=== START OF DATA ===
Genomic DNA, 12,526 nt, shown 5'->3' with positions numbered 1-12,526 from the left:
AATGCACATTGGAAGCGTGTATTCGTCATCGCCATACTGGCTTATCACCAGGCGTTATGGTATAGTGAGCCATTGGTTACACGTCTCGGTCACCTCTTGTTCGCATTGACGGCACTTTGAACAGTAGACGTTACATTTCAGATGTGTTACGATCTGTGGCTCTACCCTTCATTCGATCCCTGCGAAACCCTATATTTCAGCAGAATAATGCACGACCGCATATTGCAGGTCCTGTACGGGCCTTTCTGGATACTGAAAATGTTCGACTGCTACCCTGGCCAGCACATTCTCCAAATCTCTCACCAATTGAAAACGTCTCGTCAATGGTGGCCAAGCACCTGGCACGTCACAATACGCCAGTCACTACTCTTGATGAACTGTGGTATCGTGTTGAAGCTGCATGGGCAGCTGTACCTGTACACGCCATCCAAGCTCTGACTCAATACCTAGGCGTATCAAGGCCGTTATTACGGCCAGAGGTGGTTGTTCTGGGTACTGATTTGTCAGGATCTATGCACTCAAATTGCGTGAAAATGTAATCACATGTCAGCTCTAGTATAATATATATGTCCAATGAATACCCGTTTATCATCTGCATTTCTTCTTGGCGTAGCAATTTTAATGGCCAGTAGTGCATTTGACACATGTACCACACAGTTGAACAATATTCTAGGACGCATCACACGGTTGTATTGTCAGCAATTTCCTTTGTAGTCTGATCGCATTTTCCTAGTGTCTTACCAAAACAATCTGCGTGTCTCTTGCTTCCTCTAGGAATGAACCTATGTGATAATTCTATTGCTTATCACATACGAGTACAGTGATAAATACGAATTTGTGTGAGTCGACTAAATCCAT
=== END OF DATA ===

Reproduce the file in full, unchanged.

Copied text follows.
Genomic DNA, 12,526 nt, shown 5'->3' with positions numbered 1-12,526 from the left:
AATGCACATTGGAAGCGTGTATTCGTCATCGCCATACTGGCTTATCACCAGGCGTTATGGTATAGTGAGCCATTGGTTACACGTCTCGGTCACCTCTTGTTCGCATTGACGGCACTTTGAACAGTAGACGTTACATTTCAGATGTGTTACGATCTGTGGCTCTACCCTTCATTCGATCCCTGCGAAACCCTATATTTCAGCAGAATAATGCACGACCGCATATTGCAGGTCCTGTACGGGCCTTTCTGGATACTGAAAATGTTCGACTGCTACCCTGGCCAGCACATTCTCCAAATCTCTCACCAATTGAAAACGTCTCGTCAATGGTGGCCAAGCACCTGGCACGTCACAATACGCCAGTCACTACTCTTGATGAACTGTGGTATCGTGTTGAAGCTGCATGGGCAGCTGTACCTGTACACGCCATCCAAGCTCTGACTCAATACCTAGGCGTATCAAGGCCGTTATTACGGCCAGAGGTGGTTGTTCTGGGTACTGATTTGTCAGGATCTATGCACTCAAATTGCGTGAAAATGTAATCACATGTCAGCTCTAGTATAATATATATGTCCAATGAATACCCGTTTATCATCTGCATTTCTTCTTGGCGTAGCAATTTTAATGGCCAGTAGTGCATTTGACACATGTACCACACAGTTGAACAATATTCTAGGACGCATCACACGGTTGTATTGTCAGCAATTTCCTTTGTAGTCTGATCGCATTTTCCTAGTGTCTTACCAAAACAATCTGCGTGTCTCTTGCTTCCTCTAGGAATGAACCTATGTGATAATTCTATTGCTTATCACATACGAGTACAGTGATAAATACGAATTTGTGTGAGTCGACTAAATCCAT